Nation's heritage on the line
Nothing is more precious to a nation than its culture, language and traditions. That is especially so for China, which, as one of the cradles of civilisation, has much to cherish and protect. It is understandable, then, that a series of scandals at the Palace Museum have caused a storm of public anger. As the custodian of a rich and proud heritage, it has an obligation to handle the past with the utmost care and it has clearly not been taking its duties as seriously as it should.
The museum in the Forbidden City has rarely been out of the spotlight since May, when a visitor showed up lax security by stealing nine valuable items on loan from a Hong Kong collection. That should have been reason to upgrade the manner in which artefacts are handled, but it seems that little extra effort was made. A blogger's claim last month that a researcher had almost four weeks earlier smashed a 1,000-year-old porcelain plate was acknowledged by administrators to be true. They have denied a string of other allegations: that four other relics were damaged, that a rare Qing dynasty wooden screen was broken (as a magazine reported), that hush money was paid to cover up the embezzlement of ticket sales, and that five Song-era letters bought at auction were later sold for a profit. Intentions to turn a hall into an exclusive club for wealthy patrons caused further controversy.
These are not matters to be taken lightly: the museum is the caretaker of the nation's heritage and the incidents raise doubts about its ability to play that role properly. But while that is worrying, there is as much cause for concern that its operations are largely secret. The breakage of the plate was covered up until it was made known by the blogger, who also aired allegations of incidents dating back to 2006. Unlike the world's other major cultural institutions, it does not make known to the public its finances, plans and minutes of meetings.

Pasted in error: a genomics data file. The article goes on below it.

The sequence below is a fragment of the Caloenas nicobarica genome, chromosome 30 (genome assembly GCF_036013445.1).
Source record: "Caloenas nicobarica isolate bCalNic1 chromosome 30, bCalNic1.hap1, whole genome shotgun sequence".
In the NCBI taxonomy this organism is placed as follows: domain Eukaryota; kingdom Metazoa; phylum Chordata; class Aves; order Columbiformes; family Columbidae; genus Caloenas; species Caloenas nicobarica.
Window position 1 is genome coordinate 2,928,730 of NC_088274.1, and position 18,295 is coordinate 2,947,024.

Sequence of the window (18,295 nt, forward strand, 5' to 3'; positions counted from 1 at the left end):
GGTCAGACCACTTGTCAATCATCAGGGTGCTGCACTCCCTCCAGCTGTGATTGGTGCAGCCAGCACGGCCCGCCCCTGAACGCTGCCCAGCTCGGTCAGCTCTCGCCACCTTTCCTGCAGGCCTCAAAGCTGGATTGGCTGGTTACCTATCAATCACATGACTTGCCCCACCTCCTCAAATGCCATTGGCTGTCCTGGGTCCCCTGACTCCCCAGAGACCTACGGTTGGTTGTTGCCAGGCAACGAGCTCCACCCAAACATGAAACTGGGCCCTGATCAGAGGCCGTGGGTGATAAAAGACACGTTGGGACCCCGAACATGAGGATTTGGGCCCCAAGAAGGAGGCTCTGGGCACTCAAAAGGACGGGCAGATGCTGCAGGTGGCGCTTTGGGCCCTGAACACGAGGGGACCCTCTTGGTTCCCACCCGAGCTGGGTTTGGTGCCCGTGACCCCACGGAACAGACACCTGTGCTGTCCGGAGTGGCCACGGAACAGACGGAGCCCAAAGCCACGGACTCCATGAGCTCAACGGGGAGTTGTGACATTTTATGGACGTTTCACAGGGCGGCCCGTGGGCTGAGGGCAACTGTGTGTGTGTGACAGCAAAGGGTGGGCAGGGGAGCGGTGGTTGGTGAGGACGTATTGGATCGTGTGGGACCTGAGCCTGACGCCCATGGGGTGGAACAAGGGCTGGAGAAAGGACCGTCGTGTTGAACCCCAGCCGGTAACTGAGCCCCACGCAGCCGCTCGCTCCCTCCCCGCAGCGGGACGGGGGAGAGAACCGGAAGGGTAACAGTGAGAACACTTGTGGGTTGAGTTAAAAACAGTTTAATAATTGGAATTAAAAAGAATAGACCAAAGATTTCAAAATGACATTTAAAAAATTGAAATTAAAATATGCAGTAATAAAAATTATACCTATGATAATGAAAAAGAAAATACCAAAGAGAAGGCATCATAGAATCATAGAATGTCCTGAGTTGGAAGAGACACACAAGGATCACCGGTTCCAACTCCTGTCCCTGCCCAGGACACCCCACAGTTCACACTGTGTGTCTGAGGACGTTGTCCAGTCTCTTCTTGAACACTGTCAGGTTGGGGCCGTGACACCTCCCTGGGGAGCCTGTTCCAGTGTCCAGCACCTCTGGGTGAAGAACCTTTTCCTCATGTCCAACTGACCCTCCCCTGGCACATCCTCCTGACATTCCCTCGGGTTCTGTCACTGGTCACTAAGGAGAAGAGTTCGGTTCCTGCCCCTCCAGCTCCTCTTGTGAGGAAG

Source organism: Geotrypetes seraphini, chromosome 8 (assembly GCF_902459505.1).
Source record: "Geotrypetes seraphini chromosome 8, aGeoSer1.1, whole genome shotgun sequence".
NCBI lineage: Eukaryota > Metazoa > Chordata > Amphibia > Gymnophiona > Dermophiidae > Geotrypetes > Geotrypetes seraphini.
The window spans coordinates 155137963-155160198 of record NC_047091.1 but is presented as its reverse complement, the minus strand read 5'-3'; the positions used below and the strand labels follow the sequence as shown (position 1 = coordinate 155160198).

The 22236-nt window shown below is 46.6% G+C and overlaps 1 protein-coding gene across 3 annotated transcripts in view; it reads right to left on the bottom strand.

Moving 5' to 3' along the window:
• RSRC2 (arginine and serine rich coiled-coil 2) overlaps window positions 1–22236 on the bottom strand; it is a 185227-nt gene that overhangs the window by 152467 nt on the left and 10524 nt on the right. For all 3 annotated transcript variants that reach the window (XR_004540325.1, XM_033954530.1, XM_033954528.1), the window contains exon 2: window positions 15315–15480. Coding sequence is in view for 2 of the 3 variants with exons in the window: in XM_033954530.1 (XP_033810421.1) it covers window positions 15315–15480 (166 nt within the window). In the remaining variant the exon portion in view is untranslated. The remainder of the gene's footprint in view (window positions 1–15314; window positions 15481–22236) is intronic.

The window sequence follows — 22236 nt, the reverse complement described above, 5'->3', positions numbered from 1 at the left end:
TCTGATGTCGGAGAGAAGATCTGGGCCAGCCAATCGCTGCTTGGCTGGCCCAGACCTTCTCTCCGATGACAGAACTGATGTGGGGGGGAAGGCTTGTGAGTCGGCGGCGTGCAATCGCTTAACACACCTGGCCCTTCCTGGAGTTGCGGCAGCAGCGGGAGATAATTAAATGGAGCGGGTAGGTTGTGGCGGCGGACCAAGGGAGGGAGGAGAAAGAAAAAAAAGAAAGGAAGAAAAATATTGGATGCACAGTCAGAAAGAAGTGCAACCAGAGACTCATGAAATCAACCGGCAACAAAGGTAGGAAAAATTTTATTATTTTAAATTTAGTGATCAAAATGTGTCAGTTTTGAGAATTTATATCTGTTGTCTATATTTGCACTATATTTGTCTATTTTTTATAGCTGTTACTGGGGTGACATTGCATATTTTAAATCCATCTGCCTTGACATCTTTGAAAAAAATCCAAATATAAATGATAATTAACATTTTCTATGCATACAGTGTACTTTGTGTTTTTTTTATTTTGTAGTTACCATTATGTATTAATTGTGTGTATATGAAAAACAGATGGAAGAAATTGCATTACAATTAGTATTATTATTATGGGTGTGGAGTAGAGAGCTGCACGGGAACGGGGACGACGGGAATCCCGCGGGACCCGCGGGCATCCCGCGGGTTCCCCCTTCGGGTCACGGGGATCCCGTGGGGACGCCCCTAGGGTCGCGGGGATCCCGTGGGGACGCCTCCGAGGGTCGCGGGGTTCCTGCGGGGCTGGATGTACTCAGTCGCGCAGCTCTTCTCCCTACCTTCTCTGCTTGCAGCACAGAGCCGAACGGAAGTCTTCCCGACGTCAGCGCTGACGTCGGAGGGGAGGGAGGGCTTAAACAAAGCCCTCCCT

Beyond a lack of transparency, there are also problems with management and governance. Just 10 per cent of mainland museum workers have university degrees and a fraction have the professional and technical skills to handle artefacts. The deficit has prompted the State Administration of Cultural Heritage to call for the lifting of standards through the establishment of a vocational qualification system to find staff. With training will come the professionalism that is lacking.
The Forbidden City acquired its name from being a no-go area when the emperor lived there. Its name has taken on new meaning, with the museum not being open about its activities and responding poorly to the public's demands. While this continues, there will always be a risk of more damage and mismanagement. For the sake of China's culture and heritage, the system has to be revamped.